Thursday, July 16, 2015

The nationalmuseum “Trinkets for the Rich”

Matthew Burbidge
“Trinkets for the Rich” is a timely title, an exhibition that questions value in relationship not only to wealth but also to art itself as the world still digs itself out of the devastating great recession. The dramatic new landscape of increased financial inequality has also been felt in Berlin, Germany. Located in Kreuzberg, where rents are rising as some investors push artists out, the nationalmuseum is a project space hidden in a classic Berlin hinterhof.

The project started in 2008 with a small group of artists doing six exhibitions in two months, and in 2011 nationalmuseum found a permanent space and was host to another 17 shows. After another hiatus, the space has now reopened. Viewers are greeted with the constellation of well-hung works, curated by artist Raaf van der Sman. The show presents 37 artists, many of whom have shown in the nationalmuseum before. The works present a range of media exploring exhaustion, speculation, anxiety, paranoia, anger, consumption, and beauty.

Arnout Killian
Today, no matter what the artist attempts to provocatively accomplish, a work can be purchased but then promptly put in storage, never to see the light of day again. Painter Arnout Killian calls out this contemporary reality directly in his work “Bubble Wrap.” Made by pressing bubble wrap into paint and then onto the canvas, he has made a painting that references minimalist painting histories, and yet intentionally has the impression of the packaging. Normally, this type of discovery when unwrapping a painting after delivery to a gallery is a horror. The error in wrapping a work with bubble wrap can risk damaging a surface permanently, but here the artist creates a painting that is already “damaged.” He plays with the dismay of ruining a precious object, and instead relents to the fact that the work may never see the light of day and might as well be permanently in storage. What’s the point then? If artworks are just trinkets, they can be shoved in boxes and forgotten. This fate is one I hope is avoidable for Killian’s and others’ work in the exhibition.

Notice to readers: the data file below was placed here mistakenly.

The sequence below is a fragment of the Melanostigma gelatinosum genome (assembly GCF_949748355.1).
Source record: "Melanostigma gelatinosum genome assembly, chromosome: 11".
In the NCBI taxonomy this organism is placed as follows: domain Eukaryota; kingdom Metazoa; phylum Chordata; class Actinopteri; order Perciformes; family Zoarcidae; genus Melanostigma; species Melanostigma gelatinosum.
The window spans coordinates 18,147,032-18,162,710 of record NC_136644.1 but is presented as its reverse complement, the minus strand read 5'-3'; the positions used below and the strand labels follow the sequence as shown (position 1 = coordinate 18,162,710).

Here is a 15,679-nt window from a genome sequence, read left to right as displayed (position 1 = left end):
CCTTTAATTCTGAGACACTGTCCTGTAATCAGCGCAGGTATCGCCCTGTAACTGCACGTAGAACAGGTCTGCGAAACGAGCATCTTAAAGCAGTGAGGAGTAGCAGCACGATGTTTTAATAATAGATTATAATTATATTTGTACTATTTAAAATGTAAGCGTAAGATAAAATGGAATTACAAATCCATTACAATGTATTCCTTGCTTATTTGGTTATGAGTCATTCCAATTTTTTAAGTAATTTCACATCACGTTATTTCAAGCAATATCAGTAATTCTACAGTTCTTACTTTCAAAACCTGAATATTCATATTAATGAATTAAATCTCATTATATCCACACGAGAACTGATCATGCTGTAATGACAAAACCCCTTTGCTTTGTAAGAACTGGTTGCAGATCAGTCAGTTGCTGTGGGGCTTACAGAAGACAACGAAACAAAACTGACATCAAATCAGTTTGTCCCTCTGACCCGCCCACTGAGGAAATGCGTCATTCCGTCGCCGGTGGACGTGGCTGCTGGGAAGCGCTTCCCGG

Maarten Janssen upper left
Other notable artworks include Maarten Janssen’s painting of rolled dice, which questions the process of decision-making in painting, but could also possibly be read in this show’s context as revealing the variability of the anxiety of living today. Are artists gamblers and speculators just as much as collectors are, in a sense? They roll the dice each time, hoping for a work to come together and pay off.

The ironically-titled exhibit is both light and serious at the same time. How does a project space assert itself in a landscape of newly-polished white cubes in Berlin, or deal with the general anxiety of a world where museums are sometimes openly storefronts for galleries, markets for the 1%? Pop stars like Björk exhibit now at the MOMA, the museum models shifting to extended marketing platforms. The blurring of wealth, media, and art is a fascinating and disturbing new reality, for artists and consumers alike.